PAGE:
New York court officials have begun a review of recent cases handled by a State Supreme Court judge forced to retire this summer because of early onset Alzheimer’s disease.
The state’s chief administrative judge, Lawrence Marks, said the review would include all decisions or rulings signed by ShawnDya Simpson while she was on medical leave — dozens of Civil Court matters from Sep. 1, 2019 to Jan. 8, 2020. Simpson, 54, did not receive a formal Alzheimer’s diagnosis until early 2020, and her retirement was not announced until late July this year.
This week, ProPublica reported on Simpson’s handling of one of the most noteworthy cases during her last months on the bench: a motion to vacate the murder conviction of Nelson Cruz, who was 16 when he was first accused of killing a man in the streets of Brooklyn. Simpson had initially denied Cruz’s latest claim of innocence, but then granted him a hearing at which he and his lawyers presented witnesses and other evidence they said warranted reversing his 1999 conviction. Simpson again denied Cruz’s motion, only to say she was open to hearing the merits of the case reargued. She then immediately went on medical leave and never again physically took the bench.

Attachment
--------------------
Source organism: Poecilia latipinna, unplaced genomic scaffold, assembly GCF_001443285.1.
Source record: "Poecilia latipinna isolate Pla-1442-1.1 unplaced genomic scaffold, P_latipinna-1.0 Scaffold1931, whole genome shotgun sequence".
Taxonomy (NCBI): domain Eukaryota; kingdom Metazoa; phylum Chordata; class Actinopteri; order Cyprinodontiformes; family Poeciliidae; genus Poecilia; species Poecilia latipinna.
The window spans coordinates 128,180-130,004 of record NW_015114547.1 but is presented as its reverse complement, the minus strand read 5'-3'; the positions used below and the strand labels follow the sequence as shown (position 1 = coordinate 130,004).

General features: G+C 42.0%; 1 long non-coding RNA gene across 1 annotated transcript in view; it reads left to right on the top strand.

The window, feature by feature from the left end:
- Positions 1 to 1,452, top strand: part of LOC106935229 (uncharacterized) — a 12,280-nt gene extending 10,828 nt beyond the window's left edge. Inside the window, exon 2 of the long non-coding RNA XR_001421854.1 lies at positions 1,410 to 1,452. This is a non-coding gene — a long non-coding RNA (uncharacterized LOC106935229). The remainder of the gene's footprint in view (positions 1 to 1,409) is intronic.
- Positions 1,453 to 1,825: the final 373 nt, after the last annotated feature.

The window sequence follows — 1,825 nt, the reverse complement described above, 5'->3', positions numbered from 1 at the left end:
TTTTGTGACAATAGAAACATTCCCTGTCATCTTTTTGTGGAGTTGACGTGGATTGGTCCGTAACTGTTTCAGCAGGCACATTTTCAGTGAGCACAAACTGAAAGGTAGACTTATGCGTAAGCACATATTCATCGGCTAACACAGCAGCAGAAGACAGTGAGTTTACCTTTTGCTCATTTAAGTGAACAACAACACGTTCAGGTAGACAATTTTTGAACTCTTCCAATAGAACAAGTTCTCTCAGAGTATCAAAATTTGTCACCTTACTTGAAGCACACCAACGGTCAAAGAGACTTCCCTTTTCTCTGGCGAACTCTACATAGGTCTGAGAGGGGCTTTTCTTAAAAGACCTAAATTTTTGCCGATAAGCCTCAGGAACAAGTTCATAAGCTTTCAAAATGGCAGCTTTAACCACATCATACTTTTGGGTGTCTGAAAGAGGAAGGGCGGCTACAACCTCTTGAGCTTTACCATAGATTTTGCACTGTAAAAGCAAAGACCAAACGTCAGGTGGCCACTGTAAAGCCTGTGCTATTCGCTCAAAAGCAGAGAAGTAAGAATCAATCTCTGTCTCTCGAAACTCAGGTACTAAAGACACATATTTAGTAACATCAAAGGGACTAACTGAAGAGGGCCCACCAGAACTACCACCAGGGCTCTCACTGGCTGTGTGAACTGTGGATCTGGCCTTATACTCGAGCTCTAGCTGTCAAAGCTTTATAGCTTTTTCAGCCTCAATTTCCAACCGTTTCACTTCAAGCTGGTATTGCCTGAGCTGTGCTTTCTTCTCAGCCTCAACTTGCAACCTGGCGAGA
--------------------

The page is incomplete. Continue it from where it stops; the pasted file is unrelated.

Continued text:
Cruz’s lawyers came to suspect Simpson had been ill during what they said was her erratic handling of the case, and have now filed in both federal and state court seeking to have her denial of Cruz’s bid for freedom vacated. Cruz’s case in August was formally assigned to another State Supreme Court judge, and is not part of the review announced by state court officials.
The Brooklyn district attorney’s office has stood by Cruz’s conviction, and has argued in court filings that Simpson was not impaired during her handling of the case. Simpson, a former prosecutor in the Brooklyn office, in 2003 became one of the youngest New York judges ever elected to the bench; she won election to State Supreme Court in Brooklyn in 2016.
By 2018, though, Simpson had become the subject of complaints from lawyers and others — claims that she was intemperate and unable to reliably show up in court on time, or at all. Top administrative judges as a result moved her to the Bronx that year, and she handled both civil and criminal matters in the borough until her retirement.
Lucian Chalfen, a spokesman for the Office of Court Administration, said the cases Simpson continued to handle while on leave for an undetermined medical issue involved only civil matters — a universe that could include matrimonial cases, labor disputes, medical malpractice cases and more. Asked how many cases she had issued decisions or rulings on over the months under review, Chalfen said, “A fair number, but not hundreds.” He said they were chiefly “routine matters.”
Asked if it was typical for judges on medical leave to still be rendering decisions in cases before them, Chalfen said it was not unusual, saying a judge who had broken their leg, for instance, could still perform some duties.